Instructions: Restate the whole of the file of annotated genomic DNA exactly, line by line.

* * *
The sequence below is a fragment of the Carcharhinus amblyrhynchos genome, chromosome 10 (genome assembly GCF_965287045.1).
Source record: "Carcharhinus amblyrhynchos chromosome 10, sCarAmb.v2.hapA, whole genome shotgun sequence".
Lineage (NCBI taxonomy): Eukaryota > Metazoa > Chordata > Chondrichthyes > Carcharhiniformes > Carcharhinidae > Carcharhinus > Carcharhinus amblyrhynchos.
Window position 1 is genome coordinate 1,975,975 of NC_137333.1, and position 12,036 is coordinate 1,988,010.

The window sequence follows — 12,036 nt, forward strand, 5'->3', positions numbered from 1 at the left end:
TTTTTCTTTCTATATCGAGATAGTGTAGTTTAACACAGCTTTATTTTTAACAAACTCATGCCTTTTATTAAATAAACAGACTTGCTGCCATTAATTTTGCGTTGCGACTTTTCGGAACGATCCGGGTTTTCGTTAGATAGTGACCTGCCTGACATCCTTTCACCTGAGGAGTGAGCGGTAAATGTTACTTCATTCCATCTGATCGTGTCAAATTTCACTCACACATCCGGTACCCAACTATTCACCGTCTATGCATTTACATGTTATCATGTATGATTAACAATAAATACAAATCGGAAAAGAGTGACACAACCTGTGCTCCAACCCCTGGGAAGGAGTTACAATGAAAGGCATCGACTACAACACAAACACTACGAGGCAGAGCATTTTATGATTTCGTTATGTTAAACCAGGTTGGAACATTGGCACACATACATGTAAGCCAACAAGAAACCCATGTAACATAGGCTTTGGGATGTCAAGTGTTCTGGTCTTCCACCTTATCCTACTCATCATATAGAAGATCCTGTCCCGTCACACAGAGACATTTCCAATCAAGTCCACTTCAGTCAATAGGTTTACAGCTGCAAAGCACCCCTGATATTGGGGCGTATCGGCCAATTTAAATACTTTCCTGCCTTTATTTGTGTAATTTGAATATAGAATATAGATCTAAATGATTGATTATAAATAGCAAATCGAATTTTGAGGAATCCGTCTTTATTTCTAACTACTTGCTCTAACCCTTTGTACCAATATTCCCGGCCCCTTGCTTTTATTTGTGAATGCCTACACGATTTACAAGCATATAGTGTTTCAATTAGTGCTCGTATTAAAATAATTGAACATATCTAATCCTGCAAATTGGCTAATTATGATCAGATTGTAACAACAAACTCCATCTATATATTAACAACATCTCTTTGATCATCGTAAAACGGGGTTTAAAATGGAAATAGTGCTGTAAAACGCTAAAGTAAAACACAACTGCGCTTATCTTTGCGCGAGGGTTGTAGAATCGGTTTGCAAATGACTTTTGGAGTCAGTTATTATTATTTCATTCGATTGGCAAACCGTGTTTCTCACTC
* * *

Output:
The sequence below is a fragment of the Carcharhinus amblyrhynchos genome, chromosome 10 (genome assembly GCF_965287045.1).
Source record: "Carcharhinus amblyrhynchos chromosome 10, sCarAmb.v2.hapA, whole genome shotgun sequence".
Lineage (NCBI taxonomy): Eukaryota > Metazoa > Chordata > Chondrichthyes > Carcharhiniformes > Carcharhinidae > Carcharhinus > Carcharhinus amblyrhynchos.
Window position 1 is genome coordinate 1,975,975 of NC_137333.1, and position 12,036 is coordinate 1,988,010.

The window sequence follows — 12,036 nt, forward strand, 5'->3', positions numbered from 1 at the left end:
TTTTTCTTTCTATATCGAGATAGTGTAGTTTAACACAGCTTTATTTTTAACAAACTCATGCCTTTTATTAAATAAACAGACTTGCTGCCATTAATTTTGCGTTGCGACTTTTCGGAACGATCCGGGTTTTCGTTAGATAGTGACCTGCCTGACATCCTTTCACCTGAGGAGTGAGCGGTAAATGTTACTTCATTCCATCTGATCGTGTCAAATTTCACTCACACATCCGGTACCCAACTATTCACCGTCTATGCATTTACATGTTATCATGTATGATTAACAATAAATACAAATCGGAAAAGAGTGACACAACCTGTGCTCCAACCCCTGGGAAGGAGTTACAATGAAAGGCATCGACTACAACACAAACACTACGAGGCAGAGCATTTTATGATTTCGTTATGTTAAACCAGGTTGGAACATTGGCACACATACATGTAAGCCAACAAGAAACCCATGTAACATAGGCTTTGGGATGTCAAGTGTTCTGGTCTTCCACCTTATCCTACTCATCATATAGAAGATCCTGTCCCGTCACACAGAGACATTTCCAATCAAGTCCACTTCAGTCAATAGGTTTACAGCTGCAAAGCACCCCTGATATTGGGGCGTATCGGCCAATTTAAATACTTTCCTGCCTTTATTTGTGTAATTTGAATATAGAATATAGATCTAAATGATTGATTATAAATAGCAAATCGAATTTTGAGGAATCCGTCTTTATTTCTAACTACTTGCTCTAACCCTTTGTACCAATATTCCCGGCCCCTTGCTTTTATTTGTGAATGCCTACACGATTTACAAGCATATAGTGTTTCAATTAGTGCTCGTATTAAAATAATTGAACATATCTAATCCTGCAAATTGGCTAATTATGATCAGATTGTAACAACAAACTCCATCTATATATTAACAACATCTCTTTGATCATCGTAAAACGGGGTTTAAAATGGAAATAGTGCTGTAAAACGCTAAAGTAAAACACAACTGCGCTTATCTTTGCGCGAGGGTTGTAGAATCGGTTTGCAAATGACTTTTGGAGTCAGTTATTATTATTTCATTCGATTGGCAAACCGTGTTTCTCACTC